Media matters
As the tit-for-tat game between the Canadian governments and Google, Facebook, Instagram et al continues with Wednesday’s announcement that Ottawa freezes advertising on Facebook, Instagram over Bill C-18 standoff, we admit to being increasingly bewildered – who is right and who is wrong? Can this end well?
Meantime, in an Opinion piece, Toronto-based journalist and editor John Lorinc asks Does Canada need a new Kent Commission on newspapers?
Paul Wells is sharing his thoughts -and dismay- in The End of Media a series of connected essays in his newsletter that will stretch across the next several days:
Went down to the crossroads
The End of Media, Chapter 1: How it used to be and
Every phone a printing press
The End of Media, Chapter 2: Everything Everywhere

The lesson 10 years later: Lac-Mégantic ‘will happen again’
A decade after the disaster, Canada’s rail safety record remains problematic, with a troubling increase in potentially catastrophic incidents.

AI/Chatbot – threats that will not go away
AI-generated text is hard to spot. It could play a big role in the 2024 campaign
(NPR) Generative AI apps are more accessible than ever. While AI-generated images are still relatively easy to detect, spotting text written by AI is much harder. Experts are concerned about what this means for the 2024 election.
➡️ Stanford and Georgetown researchers found AI-generated articles affected reader opinion more than the foreign propaganda used to generate them. The researchers have submitted their findings for review.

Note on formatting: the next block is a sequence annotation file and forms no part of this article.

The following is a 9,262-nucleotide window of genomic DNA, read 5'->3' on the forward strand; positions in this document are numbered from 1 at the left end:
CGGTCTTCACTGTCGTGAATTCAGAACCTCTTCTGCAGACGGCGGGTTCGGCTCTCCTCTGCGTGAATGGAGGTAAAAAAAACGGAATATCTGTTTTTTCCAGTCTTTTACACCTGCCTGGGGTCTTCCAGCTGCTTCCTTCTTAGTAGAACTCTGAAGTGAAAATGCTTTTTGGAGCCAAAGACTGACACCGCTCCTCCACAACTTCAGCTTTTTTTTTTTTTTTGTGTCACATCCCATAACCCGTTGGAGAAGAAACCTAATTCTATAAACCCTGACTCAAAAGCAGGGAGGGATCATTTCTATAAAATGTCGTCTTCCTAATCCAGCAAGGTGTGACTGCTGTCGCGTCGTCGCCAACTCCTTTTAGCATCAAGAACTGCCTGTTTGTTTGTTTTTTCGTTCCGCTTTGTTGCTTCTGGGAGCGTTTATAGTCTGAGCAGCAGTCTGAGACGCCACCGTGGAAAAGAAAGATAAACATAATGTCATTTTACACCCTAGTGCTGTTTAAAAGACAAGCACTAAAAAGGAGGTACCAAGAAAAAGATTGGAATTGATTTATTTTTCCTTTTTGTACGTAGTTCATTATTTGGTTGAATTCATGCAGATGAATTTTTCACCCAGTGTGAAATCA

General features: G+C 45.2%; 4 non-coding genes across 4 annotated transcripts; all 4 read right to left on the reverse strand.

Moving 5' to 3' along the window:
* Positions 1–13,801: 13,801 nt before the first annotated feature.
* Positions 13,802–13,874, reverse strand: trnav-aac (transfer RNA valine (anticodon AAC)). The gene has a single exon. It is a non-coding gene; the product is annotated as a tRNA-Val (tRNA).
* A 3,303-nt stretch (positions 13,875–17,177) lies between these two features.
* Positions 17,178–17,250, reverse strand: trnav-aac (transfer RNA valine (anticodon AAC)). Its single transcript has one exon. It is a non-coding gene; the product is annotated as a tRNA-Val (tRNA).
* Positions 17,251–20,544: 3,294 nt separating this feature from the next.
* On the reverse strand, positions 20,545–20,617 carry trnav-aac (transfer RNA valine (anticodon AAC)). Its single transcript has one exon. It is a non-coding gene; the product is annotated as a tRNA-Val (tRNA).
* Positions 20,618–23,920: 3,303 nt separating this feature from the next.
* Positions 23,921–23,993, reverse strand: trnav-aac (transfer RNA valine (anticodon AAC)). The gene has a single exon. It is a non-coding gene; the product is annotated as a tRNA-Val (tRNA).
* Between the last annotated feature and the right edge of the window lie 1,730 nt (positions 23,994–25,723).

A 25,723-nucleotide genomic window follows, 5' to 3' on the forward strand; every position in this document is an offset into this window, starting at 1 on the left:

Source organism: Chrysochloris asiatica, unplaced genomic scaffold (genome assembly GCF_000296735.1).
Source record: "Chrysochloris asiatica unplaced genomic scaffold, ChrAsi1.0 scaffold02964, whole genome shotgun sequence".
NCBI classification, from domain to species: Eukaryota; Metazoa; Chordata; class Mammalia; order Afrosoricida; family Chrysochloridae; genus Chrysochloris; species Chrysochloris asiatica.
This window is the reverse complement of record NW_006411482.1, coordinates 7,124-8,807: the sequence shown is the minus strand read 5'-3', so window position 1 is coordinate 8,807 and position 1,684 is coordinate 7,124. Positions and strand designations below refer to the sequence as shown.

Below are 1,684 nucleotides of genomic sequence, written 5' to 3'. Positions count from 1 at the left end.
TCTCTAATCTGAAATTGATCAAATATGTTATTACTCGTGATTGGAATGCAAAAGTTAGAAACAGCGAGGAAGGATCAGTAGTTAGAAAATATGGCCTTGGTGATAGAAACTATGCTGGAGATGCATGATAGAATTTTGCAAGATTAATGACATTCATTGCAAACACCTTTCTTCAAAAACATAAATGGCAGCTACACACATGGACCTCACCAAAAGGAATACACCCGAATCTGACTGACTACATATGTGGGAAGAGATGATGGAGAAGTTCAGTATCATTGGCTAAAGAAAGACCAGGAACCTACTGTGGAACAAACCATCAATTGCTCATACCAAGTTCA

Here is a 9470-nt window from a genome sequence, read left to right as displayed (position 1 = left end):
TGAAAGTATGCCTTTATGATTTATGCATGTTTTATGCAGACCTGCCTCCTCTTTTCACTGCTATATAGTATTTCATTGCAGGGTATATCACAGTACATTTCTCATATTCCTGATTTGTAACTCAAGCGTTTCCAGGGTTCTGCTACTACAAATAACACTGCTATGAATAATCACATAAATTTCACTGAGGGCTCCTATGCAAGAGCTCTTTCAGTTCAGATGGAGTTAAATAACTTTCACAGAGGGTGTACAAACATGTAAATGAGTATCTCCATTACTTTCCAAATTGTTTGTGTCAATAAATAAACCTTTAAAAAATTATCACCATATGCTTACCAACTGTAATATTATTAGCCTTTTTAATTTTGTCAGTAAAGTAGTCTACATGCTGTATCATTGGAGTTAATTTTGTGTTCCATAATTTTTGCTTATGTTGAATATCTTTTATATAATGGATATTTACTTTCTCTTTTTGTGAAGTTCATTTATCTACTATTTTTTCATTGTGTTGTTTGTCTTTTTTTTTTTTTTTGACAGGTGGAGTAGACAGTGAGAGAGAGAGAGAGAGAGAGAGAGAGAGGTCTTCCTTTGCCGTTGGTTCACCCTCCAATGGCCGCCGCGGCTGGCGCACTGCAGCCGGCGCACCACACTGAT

➡️ Software for detecting machine-generated text often fails.
➡️ AI technology has also gotten less expensive, breaking down the cost barrier for bad actors.
➡️ The content doesn’t have to be good. Machine-generated text can flood social media, making it hard for people to have a real conversation.

For Montrealers who do not have enough to be upset about. And, bravo to Linda Gyulai and The Gazette
Sale of Montreal Children’s Hospital site shrouded in secrets and falsehoods
Much of what the public has been told about the government’s $25-million sale of the former Montreal Children’s Hospital site in 2016 is false.

In what was described as an “open and transparent” process, there was no public call for tenders and details remain undisclosed seven years later.
Long reads
After Failed Mutiny in Russia, U.S. Sanctions Wagner Funders as Fighters Remain in Africa & Syria
The Supreme Court Killed the College-Admissions Essay
The end of affirmative action will pressure high schoolers to write about their race through formulaic and belittling narrative tropes.
The Tragedy of John Roberts
…the tragedy of John Roberts is that he does have the power to restore some measure of the court’s reputation — he just hasn’t used it.
Sue Gardner: Bill C-18 is Bad for Journalism and Bad for Canada
We need journalism, and if the market isn’t going to provide it, we need to find some way to keep it going. … To intervene to support good journalism makes perfect sense, but to intervene to try to revive a now-long-dead business model does not.